Tay Cities Biomedical Cluster ‘could add hundreds of millions to economy’

A project to grow the Tay Cities Biomedical cluster of world-class life sciences companies will generate hundreds of millions of pounds for the local economy and strengthen Scotland’s reputation as a centre of excellence, according to new economic analysis.

Tay Cities Biomedical Cluster ‘could add hundreds of millions to economy’

Architect’s image of the proposed Innovation Hub

The proposed Tay Cities Biomedical Cluster, led by the University of Dundee in partnership with NHS Tayside, has been earmarked for £25 million in initial funding from the Scottish Government through the Tay Cities Deal.

The project builds on Dundee’s world-renowned reputation for life sciences research, drug discovery and medical devices.

Central to the project is an Innovation Hub close to the University’s School of Life Sciences at Dundee Technopole. This will house new high-growth Life Sciences companies, as well as providing high quality employment for the local workforce. In addition, a state of the art medical device research and development facility will be developed in the School of Medicine and NHS Tayside.

A recently completed economic analysis forecasts that the local economy will benefit in excess of £175m with 250 new jobs by 2033.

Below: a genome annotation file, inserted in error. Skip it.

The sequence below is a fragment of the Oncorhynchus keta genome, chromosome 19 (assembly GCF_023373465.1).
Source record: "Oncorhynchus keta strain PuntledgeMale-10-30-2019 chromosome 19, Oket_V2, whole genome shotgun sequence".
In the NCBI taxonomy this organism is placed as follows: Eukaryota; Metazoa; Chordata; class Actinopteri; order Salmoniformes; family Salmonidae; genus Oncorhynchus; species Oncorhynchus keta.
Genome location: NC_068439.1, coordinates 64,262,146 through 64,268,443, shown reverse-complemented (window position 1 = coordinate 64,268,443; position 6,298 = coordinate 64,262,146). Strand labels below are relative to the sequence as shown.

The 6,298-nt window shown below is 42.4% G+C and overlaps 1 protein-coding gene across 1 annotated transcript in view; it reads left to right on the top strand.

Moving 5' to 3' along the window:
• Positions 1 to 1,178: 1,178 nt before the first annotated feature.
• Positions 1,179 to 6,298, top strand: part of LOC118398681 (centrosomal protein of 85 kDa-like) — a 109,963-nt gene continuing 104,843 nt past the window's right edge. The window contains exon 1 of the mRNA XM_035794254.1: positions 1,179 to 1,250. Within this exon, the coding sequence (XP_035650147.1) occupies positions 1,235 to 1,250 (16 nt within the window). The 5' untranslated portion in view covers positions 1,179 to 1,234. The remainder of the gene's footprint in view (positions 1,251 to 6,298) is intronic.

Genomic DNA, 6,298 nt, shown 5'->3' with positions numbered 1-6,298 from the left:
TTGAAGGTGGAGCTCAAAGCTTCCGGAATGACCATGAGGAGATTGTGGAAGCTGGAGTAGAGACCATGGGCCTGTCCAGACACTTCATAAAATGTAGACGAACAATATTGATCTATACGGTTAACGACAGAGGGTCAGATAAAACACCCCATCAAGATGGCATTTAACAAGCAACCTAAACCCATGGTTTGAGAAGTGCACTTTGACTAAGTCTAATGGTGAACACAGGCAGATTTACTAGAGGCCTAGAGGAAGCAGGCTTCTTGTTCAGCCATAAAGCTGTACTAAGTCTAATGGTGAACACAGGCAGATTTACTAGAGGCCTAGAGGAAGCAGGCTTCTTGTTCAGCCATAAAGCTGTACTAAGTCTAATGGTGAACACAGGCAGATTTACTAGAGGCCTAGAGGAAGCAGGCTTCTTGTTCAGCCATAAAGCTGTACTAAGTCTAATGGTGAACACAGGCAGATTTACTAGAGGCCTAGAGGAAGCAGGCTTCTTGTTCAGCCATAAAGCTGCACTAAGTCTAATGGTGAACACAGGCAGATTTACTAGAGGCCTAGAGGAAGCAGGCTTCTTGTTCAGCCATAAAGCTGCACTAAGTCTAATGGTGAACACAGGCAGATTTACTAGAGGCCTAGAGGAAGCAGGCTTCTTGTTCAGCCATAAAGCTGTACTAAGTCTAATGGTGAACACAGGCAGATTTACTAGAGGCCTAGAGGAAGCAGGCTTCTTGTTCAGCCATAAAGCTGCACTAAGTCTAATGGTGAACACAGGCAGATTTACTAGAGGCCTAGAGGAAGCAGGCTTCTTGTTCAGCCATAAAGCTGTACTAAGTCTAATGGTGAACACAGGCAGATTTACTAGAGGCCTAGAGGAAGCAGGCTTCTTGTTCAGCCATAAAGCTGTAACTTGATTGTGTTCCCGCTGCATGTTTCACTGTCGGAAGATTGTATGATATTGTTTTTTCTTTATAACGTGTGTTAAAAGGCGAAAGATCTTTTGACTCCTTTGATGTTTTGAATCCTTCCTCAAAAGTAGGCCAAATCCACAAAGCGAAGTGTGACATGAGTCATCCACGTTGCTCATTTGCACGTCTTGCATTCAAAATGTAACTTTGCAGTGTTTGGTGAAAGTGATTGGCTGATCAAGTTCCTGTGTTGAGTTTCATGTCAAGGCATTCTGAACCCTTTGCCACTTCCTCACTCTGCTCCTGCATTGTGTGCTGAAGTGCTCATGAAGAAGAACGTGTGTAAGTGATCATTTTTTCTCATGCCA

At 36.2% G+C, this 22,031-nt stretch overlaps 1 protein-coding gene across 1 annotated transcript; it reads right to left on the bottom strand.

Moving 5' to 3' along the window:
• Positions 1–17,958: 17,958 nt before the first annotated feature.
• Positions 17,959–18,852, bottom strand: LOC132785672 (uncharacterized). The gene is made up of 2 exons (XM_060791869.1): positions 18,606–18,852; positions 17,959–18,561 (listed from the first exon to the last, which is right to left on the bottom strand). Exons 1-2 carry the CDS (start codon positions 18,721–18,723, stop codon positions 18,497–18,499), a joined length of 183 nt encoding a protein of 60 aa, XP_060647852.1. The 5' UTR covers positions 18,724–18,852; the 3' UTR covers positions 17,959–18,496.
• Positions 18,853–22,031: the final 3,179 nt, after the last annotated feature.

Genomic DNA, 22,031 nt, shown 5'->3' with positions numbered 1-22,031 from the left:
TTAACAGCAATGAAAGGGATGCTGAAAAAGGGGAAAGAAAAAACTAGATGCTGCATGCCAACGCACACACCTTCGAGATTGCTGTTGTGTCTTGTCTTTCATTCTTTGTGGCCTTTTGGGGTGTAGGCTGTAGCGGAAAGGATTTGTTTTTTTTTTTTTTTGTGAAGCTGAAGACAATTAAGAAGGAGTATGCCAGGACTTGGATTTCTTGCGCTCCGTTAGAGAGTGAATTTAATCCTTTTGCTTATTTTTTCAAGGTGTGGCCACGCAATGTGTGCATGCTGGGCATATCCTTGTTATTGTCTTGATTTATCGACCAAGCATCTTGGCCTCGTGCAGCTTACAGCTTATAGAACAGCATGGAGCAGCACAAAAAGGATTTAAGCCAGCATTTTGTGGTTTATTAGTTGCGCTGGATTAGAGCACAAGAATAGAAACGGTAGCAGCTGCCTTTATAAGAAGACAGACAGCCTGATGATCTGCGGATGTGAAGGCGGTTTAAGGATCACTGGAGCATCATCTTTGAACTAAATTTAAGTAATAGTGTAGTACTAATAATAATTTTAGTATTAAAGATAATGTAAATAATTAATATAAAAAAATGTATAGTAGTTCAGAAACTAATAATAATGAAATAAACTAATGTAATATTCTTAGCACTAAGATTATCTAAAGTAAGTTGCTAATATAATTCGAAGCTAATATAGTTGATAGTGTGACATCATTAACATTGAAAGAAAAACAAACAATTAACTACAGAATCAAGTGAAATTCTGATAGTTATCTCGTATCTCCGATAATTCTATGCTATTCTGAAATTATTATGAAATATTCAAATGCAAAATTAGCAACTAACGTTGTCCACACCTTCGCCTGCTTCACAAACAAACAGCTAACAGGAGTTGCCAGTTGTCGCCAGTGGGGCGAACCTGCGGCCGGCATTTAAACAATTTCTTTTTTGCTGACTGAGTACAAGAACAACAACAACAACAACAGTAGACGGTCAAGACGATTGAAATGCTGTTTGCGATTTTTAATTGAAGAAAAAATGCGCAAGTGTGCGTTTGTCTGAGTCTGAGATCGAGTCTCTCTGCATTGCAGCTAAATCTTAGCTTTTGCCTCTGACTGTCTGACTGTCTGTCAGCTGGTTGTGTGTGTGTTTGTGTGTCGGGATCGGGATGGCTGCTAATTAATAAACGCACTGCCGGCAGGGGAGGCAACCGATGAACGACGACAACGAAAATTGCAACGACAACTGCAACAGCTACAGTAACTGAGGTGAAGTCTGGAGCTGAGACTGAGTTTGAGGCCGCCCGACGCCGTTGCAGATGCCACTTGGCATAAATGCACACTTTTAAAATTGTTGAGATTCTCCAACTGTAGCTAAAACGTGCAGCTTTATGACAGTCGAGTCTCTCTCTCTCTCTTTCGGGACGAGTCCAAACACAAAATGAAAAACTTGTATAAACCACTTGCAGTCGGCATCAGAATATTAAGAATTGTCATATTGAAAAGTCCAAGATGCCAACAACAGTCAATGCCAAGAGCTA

Professor Sir Mike Ferguson, regius professor of life sciences at the University and one of the leads for the Biomedical Cluster project, said: “We have a fantastic opportunity to build on the considerable strengths we have established in life sciences research and medical technology for the benefit of the Tay Cites Region.”

Professor Ferguson added: “We have already seen new companies established from our discoveries and expertise, notably Exscientia which has become a world leader in using artificial intelligence to design new medicines.

“The BioMedical Cluster project will catalyse a sustainable step change in that kind of innovation-led growth, accelerating company formation, company growth and delivering new jobs for the region and a sizeable economic boost.”

Professor Graeme Houston, professor of clinical imaging and intervention, who leads the medical devices research and is director of the Biomedical Cluster, said: “This investment offers excellent facilities for translation of research from scientists and the NHS clinicians to develop new treatments for patients.”

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